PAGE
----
Discover The Zen Of Writing (Ascii)Docs

Dan Allen (OpenDevise, Inc.)
Tools and Techniques
Location: Portland 256
Average rating: ****.
(4.42, 12 ratings)

Writing documentation is already hard enough. Why do we make it even more difficult by burying the content in an XML schema like DocBook or struggling with finicky WSYWIG editors?

What if you could write documentation just as you write an email? Forget about the layout and styling and just let the thoughts flow? That’s the idea behind lightweight markup languages such as Markdown and AsciiDoc. Both formats are designed for humans, yet AsciiDoc goes further by meeting even the most advanced publishing requirements and technical semantics. AsciiDoc is fully capable of serving as a shorthand replacement for DocBook, which it is capable of producing.

In AsciiDoc, the bulk of document is the content, which you embellish with mild and intuitive semantic markup. Need to insert code? Just reference the location of the source you want to include. Document getting too long? Divide it into parts. Need to merge changes from another author? Easy! It’s just plain text. AsciiDoc is a much easier way of writing documentation. Many O’Reilly authors agree and have adopted it to write their books. You should enjoy the same benefit.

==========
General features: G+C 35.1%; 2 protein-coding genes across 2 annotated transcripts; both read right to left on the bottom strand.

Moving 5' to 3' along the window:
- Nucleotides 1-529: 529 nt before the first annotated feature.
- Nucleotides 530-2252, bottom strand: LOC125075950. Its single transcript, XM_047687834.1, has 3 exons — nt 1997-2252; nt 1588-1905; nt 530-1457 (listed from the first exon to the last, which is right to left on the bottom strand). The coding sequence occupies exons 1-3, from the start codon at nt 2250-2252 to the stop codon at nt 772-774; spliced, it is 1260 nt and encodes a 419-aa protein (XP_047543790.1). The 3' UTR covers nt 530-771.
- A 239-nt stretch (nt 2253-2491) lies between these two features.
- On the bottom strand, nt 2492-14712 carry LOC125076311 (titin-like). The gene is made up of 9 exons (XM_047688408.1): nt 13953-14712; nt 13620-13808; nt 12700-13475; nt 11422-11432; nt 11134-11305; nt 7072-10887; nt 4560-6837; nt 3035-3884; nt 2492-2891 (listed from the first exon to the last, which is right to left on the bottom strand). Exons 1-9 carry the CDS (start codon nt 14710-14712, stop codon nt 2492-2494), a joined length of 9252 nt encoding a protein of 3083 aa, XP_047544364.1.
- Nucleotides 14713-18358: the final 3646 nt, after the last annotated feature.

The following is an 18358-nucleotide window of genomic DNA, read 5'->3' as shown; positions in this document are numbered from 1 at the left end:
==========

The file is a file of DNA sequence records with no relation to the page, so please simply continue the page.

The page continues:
Drop the angled brackets and come discover the zen of writing documentation in AsciiDoc. While the format is human-friendly, plain text, you’ll still be able to output beautiful HTML 5, DocBook and PDF documents—or even a slide deck like the one used in this presentation! AsciiDoc has you covered from first to final draft.

Photo of Dan Allen

Dan Allen

OpenDevise, Inc.

Dan is an open source advocate, community catalyst, author and speaker. He proudly pursues these passions as a Red Hat employee and community member. In his role as Principal Software Engineer, he serves as the Arquillian community manager and draws on that experience to help make a variety of open source projects wildly successful, including Arquillian, Awestruct, Asciidoctor, JBoss Forge and CDI.

Dan is the author of Seam in Action (Manning, 2008), has written articles for IBM developerWorks, NFJS magazine, Java Tech Journal and JAXenter and is an internationally recognized speaker. He has presented at major software conferences including JavaOne, Devoxx, NFJS, UberConf, RWX, JAX and Jazoon and has been recognized as a JavaOne Rock Star, JBossWorld Top Presenter and JAX Hall of Fame speaker.

After a long conference day, you’ll likely find Dan enjoying chatting about tech and community with fellow community members over a Trappist beer.

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